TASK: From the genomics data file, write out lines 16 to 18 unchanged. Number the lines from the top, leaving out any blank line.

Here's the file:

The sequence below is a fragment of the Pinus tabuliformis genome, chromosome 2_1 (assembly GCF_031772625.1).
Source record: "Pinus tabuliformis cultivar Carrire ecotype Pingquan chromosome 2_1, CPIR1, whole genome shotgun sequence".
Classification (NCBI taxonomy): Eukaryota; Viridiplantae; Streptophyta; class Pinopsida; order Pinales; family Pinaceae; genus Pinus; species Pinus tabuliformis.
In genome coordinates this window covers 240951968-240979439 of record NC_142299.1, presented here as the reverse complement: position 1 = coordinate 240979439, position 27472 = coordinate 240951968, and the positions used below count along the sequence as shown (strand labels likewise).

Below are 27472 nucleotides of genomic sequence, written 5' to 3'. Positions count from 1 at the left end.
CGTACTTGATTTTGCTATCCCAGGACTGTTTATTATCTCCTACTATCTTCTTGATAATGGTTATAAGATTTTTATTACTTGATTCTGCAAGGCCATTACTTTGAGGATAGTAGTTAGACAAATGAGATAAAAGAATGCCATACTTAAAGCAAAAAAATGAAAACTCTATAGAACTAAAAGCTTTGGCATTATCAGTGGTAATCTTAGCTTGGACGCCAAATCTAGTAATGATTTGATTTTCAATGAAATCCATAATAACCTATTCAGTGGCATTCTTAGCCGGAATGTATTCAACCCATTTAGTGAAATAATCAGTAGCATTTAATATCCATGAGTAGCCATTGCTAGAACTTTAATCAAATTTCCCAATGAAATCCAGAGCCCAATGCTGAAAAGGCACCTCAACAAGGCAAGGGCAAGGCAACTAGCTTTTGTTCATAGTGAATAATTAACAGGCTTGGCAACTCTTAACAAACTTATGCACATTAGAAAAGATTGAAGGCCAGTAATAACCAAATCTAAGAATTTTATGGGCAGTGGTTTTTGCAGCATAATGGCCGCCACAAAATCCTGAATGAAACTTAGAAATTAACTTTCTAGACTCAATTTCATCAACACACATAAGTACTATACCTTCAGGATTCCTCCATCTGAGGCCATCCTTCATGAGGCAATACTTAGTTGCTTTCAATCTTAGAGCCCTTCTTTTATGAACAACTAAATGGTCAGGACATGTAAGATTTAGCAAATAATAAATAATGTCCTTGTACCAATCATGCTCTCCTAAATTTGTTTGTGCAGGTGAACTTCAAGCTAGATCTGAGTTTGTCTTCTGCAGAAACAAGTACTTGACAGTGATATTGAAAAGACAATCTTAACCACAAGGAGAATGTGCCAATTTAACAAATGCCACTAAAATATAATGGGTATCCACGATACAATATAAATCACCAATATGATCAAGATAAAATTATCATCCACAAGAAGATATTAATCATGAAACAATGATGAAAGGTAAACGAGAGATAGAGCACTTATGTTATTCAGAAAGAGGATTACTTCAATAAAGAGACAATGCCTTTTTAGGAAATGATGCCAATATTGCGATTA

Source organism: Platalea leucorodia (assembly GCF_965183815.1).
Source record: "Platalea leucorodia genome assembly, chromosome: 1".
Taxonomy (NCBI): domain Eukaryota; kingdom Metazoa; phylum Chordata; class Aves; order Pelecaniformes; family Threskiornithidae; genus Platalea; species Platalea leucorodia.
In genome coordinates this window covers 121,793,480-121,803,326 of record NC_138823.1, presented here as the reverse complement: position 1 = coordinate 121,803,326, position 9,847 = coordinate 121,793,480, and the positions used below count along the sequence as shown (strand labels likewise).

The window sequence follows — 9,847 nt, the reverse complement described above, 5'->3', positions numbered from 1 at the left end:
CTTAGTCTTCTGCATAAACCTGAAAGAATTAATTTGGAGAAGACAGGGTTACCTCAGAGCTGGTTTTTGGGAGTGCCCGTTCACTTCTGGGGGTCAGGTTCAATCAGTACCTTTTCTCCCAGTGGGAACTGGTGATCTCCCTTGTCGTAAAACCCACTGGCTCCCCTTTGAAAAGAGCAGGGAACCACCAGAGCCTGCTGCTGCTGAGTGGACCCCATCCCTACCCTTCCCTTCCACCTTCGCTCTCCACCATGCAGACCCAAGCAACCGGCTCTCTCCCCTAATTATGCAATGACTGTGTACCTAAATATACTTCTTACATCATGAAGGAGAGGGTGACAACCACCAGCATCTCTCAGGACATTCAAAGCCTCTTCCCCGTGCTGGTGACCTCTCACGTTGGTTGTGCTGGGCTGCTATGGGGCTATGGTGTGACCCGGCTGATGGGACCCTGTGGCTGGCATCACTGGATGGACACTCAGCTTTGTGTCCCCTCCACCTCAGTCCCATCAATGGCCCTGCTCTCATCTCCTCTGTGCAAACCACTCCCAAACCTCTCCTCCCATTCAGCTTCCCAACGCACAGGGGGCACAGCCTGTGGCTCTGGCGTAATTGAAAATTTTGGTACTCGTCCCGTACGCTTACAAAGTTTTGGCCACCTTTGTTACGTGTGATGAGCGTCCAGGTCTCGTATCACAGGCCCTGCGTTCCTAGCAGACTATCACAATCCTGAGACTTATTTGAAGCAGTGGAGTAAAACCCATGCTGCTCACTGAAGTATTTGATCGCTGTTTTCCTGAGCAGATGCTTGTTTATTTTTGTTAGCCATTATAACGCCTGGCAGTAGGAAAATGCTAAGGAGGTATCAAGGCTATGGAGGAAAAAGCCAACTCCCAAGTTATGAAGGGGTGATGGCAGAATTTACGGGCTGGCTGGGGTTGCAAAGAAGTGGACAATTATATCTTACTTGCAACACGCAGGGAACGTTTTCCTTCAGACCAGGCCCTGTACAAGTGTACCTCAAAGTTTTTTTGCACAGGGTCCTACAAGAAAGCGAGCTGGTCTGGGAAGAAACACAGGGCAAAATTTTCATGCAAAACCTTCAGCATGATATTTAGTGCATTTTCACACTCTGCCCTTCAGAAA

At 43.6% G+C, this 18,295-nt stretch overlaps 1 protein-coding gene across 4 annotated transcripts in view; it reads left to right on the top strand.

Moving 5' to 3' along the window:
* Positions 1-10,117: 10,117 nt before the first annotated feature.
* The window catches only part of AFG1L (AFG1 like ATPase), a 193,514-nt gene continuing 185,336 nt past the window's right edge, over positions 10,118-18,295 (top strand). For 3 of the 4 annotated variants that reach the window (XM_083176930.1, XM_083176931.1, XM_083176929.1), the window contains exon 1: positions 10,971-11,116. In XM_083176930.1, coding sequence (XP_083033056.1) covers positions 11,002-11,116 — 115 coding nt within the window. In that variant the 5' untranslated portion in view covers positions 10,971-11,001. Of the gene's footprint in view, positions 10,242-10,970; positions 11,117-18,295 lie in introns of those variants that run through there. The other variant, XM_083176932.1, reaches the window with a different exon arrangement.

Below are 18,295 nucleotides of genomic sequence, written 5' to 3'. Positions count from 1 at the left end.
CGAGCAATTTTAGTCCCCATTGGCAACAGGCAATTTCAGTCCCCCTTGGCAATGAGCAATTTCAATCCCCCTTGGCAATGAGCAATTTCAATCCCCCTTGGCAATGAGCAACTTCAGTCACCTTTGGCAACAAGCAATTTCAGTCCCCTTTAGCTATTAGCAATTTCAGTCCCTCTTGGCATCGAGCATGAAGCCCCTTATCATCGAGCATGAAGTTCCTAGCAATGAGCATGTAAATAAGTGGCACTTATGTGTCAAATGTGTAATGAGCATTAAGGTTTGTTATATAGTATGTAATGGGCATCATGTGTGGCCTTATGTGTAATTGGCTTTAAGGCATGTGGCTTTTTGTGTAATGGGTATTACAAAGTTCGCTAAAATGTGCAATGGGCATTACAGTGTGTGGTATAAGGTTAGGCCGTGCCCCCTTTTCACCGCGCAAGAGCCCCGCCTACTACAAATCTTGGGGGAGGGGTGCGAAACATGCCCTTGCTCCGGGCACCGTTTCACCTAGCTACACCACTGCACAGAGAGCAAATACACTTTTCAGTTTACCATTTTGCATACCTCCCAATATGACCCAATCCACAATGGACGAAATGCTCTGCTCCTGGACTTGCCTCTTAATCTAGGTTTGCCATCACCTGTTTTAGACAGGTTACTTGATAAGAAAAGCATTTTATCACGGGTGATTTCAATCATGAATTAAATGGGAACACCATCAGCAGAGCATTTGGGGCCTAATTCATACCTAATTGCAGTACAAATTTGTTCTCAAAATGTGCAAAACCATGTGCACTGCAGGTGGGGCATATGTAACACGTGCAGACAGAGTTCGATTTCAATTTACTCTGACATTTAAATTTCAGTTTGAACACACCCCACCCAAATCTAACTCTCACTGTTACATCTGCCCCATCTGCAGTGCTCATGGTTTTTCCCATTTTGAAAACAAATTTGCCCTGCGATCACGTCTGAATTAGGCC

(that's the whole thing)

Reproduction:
* The window catches only part of AFG1L (AFG1 like ATPase), a 193,514-nt gene continuing 185,336 nt past the window's right edge, over positions 10,118-18,295 (top strand). For 3 of the 4 annotated variants that reach the window (XM_083176930.1, XM_083176931.1, XM_083176929.1), the window contains exon 1: positions 10,971-11,116. In XM_083176930.1, coding sequence (XP_083033056.1) covers positions 11,002-11,116 — 115 coding nt within the window. In that variant the 5' untranslated portion in view covers positions 10,971-11,001. Of the gene's footprint in view, positions 10,242-10,970; positions 11,117-18,295 lie in introns of those variants that run through there. The other variant, XM_083176932.1, reaches the window with a different exon arrangement.

Below are 18,295 nucleotides of genomic sequence, written 5' to 3'. Positions count from 1 at the left end.
CGAGCAATTTTAGTCCCCATTGGCAACAGGCAATTTCAGTCCCCCTTGGCAATGAGCAATTTCAATCCCCCTTGGCAATGAGCAATTTCAATCCCCCTTGGCAATGAGCAACTTCAGTCACCTTTGGCAACAAGCAATTTCAGTCCCCTTTAGCTATTAGCAATTTCAGTCCCTCTTGGCATCGAGCATGAAGCCCCTTATCATCGAGCATGAAGTTCCTAGCAATGAGCATGTAAATAAGTGGCACTTATGTGTCAAATGTGTAATGAGCATTAAGGTTTGTTATATAGTATGTAATGGGCATCATGTGTGGCCTTATGTGTAATTGGCTTTAAGGCATGTGGCTTTTTGTGTAATGGGTATTACAAAGTTCGCTAAAATGTGCAATGGGCATTACAGTGTGTGGTATAAGGTTAGGCCGTGCCCCCTTTTCACCGCGCAAGAGCCCCGCCTACTACAAATCTTGGGGGAGGGGTGCGAAACATGCCCTTGCTCCGGGCACCGTTTCACCTAGCTACACCACTGCACAGAGAGCAAATACACTTTTCAGTTTACCATTTTGCATACCTCCCAATATGACCCAATCCACAATGGACGAAATGCTCTGCTCCTGGACTTGCCTCTTAATCTAGGTTTGCCATCACCTGTTTTAGACAGGTTACTTGATAAGAAAAGCATTTTATCACGGGTGATTTCAATCATGAATTAAATGGGAACACCATCAGCAGAGCATTTGGGGCCTAATTCATACCTAATTGCAGTACAAATTTGTTCTCAAAATGTGCAAAACCATGTGCACTGCAGGTGGGGCATATGTAACACGTGCAGACAGAGTTCGATTTCAATTTACTCTGACATTTAAATTTCAGTTTGAACACACCCCACCCAAATCTAACTCTCACTGTTACATCTGCCCCATCTGCAGTGCTCATGGTTTTTCCCATTTTGAAAACAAATTTGCCCTGCGATCACGTCTGAATTAGGCC